Photo courtesy of myguysmoving / Flickr

Story by Ghaliah Almuyidi / Contributing Writer

Home prices across the state of Tennessee continued to rise in the second quarter of 2018, according to the latest quarterly housing report from the MTSU Business and Economic Research Center.

Tennessee home prices increased 8 percent year-over-year, BERC Director Murat Arik noted in a press release. The increase in home prices remains above the national average, which has fluctuated around 6.5 percent over the past two years.

Areas of year-over-year increase include Nashville at 9.7 percent, Clarksville at 9.7 percent and Cleveland at 8.1 percent, and home sales increased in all three regions of the state, according to the report.

The current average price for a three bedroom house in Murfreesboro is about $330,000. That is an approximate 13.9 percent increase over the average price in 2016. Refer to the chart below for more details.

Arik also noted the state’s low unemployment rates and job stability as contributing factors in the increasing housing prices.

According to the latest figures from the U.S. Bureau of Labor Statistics, Nashville unemployment ranked the lowest among Tennessee metro areas at 3 percent in July and is about 2 percent lower than the national average.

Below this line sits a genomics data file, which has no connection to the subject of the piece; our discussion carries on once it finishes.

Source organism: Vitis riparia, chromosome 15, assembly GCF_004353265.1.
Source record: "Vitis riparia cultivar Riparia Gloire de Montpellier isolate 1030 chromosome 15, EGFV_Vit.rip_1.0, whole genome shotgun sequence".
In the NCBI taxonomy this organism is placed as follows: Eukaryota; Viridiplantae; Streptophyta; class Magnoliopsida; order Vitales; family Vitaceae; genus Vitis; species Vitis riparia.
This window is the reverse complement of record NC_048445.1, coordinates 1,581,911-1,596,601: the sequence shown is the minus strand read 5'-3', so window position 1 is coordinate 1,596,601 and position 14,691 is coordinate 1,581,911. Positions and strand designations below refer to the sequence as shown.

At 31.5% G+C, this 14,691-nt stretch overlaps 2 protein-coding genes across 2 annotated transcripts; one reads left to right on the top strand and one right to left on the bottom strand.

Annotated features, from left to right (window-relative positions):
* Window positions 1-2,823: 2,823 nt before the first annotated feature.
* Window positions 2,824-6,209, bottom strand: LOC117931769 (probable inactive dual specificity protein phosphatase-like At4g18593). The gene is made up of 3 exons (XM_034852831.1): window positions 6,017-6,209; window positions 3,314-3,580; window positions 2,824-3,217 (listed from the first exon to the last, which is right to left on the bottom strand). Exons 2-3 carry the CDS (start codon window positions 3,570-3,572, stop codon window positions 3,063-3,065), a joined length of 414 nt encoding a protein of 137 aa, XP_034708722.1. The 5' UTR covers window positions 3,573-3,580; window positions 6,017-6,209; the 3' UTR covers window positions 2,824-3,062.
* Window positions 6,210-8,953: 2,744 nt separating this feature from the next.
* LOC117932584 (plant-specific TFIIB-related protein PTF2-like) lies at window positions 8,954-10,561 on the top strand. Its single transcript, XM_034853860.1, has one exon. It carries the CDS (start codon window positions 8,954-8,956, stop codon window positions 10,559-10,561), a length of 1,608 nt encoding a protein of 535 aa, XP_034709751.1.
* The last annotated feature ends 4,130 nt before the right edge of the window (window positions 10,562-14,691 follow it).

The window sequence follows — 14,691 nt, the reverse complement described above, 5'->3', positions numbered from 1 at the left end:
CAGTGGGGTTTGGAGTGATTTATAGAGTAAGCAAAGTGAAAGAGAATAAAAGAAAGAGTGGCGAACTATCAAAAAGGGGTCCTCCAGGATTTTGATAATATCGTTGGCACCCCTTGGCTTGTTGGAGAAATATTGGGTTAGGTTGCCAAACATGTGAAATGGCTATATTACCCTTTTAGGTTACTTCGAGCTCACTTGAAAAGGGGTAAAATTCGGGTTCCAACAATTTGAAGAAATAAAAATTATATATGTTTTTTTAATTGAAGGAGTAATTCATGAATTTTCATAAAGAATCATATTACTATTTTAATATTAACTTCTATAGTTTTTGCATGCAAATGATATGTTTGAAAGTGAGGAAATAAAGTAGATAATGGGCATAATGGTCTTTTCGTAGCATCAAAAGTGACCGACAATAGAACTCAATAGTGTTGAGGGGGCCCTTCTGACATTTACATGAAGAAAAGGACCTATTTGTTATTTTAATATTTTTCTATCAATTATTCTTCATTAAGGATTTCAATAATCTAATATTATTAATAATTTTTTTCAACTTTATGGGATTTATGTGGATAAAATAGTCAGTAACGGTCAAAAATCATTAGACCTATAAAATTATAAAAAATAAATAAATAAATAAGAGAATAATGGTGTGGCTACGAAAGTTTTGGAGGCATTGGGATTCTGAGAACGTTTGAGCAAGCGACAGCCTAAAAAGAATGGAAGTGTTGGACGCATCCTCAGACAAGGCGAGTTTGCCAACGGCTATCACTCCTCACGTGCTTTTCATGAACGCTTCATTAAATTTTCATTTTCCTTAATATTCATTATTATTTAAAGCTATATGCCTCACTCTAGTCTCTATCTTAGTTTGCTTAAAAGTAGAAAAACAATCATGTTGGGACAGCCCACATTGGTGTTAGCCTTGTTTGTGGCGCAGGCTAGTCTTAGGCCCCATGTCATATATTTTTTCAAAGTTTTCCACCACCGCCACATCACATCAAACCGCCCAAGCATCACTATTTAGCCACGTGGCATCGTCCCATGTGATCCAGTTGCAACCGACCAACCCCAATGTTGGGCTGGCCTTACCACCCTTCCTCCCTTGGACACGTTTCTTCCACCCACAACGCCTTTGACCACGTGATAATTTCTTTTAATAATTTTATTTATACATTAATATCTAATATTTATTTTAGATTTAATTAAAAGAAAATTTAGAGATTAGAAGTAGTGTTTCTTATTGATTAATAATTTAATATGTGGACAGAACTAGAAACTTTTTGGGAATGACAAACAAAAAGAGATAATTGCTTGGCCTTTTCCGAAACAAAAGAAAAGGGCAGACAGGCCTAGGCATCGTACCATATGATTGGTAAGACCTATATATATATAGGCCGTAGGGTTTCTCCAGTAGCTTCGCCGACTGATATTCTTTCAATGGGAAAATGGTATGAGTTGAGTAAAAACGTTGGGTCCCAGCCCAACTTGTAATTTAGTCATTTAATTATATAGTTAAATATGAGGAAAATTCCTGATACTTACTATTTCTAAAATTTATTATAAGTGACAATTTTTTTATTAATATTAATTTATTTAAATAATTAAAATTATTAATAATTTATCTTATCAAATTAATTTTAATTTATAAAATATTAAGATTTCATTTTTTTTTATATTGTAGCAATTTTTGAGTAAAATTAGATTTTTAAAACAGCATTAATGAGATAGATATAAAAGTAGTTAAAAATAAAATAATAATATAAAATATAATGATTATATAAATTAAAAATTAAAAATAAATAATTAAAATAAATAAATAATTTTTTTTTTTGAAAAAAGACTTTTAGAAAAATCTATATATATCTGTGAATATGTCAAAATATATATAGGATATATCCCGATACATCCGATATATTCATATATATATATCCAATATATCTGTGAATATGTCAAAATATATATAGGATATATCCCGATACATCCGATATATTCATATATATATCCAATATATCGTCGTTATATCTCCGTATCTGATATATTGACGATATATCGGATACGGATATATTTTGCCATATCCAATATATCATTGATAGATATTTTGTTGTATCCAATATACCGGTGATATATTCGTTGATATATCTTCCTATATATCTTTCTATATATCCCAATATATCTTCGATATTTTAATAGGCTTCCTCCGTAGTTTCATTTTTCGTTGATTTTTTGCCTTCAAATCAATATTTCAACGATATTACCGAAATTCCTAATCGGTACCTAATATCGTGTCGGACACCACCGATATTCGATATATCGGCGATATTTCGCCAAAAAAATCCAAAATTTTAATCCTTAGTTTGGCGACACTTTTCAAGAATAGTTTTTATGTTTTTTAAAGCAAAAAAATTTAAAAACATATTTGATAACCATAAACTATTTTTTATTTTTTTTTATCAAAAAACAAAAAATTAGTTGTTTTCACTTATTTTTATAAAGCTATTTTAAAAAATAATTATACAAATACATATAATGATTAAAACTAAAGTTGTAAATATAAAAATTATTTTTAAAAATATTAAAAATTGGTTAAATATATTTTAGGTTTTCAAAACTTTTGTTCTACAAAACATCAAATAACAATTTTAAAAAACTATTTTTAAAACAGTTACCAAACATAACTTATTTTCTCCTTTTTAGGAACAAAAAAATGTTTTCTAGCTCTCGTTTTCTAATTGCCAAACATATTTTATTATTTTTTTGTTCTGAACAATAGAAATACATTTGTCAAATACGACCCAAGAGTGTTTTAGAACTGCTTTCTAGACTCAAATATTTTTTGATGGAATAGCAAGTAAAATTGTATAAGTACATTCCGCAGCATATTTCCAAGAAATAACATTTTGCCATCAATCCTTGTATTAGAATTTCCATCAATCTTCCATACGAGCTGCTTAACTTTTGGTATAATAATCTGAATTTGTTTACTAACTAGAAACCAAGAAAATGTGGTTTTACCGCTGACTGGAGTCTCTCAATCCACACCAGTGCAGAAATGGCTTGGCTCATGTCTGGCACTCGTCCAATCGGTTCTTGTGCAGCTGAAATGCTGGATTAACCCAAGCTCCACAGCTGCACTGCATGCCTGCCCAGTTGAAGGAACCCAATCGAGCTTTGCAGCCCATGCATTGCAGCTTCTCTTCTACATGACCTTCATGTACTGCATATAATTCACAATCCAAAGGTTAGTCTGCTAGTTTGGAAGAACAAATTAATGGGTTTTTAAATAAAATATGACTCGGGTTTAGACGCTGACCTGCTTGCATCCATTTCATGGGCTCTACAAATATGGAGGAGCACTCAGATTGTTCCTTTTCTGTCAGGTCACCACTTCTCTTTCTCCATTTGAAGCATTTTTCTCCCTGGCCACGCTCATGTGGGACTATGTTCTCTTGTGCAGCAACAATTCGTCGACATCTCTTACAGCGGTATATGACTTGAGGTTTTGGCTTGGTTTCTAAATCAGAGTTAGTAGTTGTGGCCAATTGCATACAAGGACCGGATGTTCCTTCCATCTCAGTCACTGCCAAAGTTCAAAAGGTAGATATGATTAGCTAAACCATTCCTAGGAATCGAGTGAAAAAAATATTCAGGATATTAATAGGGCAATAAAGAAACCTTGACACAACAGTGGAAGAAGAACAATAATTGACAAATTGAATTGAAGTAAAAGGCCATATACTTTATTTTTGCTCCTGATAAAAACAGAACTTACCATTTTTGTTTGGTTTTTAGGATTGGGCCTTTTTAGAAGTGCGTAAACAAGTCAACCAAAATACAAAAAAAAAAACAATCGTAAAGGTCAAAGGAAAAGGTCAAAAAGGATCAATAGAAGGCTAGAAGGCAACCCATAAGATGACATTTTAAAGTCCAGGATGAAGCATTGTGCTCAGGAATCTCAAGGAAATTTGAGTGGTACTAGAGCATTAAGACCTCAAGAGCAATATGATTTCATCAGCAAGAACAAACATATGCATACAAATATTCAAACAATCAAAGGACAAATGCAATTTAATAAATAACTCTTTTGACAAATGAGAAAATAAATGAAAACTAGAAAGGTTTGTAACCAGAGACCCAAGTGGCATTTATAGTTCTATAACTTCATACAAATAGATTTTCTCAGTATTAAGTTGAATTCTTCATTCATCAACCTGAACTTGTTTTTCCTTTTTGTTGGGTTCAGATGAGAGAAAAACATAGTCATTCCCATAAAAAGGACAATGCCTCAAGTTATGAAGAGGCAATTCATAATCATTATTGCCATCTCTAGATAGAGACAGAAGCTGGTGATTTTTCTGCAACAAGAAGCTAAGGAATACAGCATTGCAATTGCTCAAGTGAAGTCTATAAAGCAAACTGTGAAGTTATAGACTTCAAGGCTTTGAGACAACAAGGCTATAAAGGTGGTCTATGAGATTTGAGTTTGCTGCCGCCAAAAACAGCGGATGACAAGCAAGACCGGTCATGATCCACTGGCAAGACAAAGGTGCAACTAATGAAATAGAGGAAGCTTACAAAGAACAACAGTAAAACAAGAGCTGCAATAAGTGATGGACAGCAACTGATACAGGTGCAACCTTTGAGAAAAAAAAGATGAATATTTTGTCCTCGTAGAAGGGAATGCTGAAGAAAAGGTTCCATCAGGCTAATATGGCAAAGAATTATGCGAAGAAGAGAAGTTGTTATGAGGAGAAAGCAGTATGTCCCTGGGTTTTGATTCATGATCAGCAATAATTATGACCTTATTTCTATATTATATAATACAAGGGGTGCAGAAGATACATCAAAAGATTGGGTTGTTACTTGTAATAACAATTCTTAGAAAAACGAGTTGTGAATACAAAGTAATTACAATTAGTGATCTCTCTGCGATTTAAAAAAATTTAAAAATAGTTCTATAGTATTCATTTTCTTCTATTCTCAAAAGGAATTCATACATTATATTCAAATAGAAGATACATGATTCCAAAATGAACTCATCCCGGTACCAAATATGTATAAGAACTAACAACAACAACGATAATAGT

Wayne Rollins, a professor of business and marketing at MTSU’s Jones College of Business, commented on the housing prices as a person who owns property himself and studies the current housing market news.

“When you drive around Murfreesboro, you will see that we have invested heavily in housing, and Nashville can’t keep up with the housing,” Rollins said.


In light of that, the U.S. Census Bureau estimates that the Nashville region grows by an average of 100 people a day.

“The prices will eventually (stabilize) and may even drop,” Rollins said. “I have lived long enough to see the housing markets go up, and I have seen them go down. Right now, it is a seller’s market, but the bubble will burst.”

To view the full report, visit here.

To contact news Editor Caleb Revill, email

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